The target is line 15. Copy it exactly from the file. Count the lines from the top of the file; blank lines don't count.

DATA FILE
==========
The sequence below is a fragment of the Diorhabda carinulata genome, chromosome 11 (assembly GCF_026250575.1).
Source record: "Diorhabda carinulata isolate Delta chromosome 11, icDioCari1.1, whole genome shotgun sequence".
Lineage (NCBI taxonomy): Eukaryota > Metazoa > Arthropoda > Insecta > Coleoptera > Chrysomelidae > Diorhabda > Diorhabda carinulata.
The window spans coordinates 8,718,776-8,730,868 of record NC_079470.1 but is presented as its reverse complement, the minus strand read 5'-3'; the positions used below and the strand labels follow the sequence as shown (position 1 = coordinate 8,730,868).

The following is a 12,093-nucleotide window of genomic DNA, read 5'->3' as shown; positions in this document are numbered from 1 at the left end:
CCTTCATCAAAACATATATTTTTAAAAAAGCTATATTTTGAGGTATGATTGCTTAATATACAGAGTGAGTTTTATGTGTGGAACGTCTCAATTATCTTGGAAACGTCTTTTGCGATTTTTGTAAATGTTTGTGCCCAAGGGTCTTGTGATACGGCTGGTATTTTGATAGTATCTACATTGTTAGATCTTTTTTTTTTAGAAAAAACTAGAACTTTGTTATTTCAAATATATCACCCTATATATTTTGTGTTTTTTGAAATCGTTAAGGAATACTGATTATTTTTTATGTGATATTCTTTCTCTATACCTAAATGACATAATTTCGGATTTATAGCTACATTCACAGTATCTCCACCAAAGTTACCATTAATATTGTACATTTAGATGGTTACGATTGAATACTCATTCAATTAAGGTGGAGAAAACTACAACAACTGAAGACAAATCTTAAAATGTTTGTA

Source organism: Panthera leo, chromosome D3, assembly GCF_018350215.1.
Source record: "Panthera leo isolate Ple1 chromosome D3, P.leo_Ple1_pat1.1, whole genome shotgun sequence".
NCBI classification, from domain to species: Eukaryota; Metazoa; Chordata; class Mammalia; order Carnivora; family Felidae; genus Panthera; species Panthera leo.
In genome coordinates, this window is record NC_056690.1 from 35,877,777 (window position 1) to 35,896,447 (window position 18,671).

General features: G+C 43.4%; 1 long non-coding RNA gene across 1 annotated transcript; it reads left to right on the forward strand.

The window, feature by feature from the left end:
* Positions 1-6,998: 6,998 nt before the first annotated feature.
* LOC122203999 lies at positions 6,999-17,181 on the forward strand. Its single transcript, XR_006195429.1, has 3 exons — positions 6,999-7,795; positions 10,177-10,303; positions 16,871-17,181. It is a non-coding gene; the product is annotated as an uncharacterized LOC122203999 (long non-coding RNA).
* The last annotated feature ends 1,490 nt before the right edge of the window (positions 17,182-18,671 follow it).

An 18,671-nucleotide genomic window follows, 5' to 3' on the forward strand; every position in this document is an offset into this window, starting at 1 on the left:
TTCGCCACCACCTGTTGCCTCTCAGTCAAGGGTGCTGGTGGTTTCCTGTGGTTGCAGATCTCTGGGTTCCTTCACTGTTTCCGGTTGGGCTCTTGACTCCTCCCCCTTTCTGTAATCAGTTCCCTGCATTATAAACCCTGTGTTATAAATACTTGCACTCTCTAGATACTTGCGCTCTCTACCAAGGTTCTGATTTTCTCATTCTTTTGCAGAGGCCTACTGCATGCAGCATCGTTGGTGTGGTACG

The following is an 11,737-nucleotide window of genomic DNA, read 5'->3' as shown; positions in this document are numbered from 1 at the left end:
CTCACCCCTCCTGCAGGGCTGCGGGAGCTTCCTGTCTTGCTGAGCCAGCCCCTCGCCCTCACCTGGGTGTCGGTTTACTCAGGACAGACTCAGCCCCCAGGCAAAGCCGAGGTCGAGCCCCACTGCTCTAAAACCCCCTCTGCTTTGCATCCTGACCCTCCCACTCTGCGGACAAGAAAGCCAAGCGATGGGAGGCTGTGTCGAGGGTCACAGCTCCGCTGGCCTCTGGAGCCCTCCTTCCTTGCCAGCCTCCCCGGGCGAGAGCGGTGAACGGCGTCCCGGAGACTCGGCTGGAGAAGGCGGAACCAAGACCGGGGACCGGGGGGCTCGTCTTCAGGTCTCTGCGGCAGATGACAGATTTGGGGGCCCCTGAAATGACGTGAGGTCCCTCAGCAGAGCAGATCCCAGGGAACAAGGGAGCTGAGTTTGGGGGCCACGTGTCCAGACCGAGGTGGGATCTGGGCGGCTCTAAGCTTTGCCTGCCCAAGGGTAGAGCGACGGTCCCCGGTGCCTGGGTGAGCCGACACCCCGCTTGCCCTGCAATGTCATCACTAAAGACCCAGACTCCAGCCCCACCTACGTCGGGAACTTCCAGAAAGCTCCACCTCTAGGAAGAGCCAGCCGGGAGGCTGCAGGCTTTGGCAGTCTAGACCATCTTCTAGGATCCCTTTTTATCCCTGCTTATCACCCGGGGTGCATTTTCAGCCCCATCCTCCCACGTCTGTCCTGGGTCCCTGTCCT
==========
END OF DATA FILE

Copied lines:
* The last annotated feature ends 1,490 nt before the right edge of the window (positions 17,182-18,671 follow it).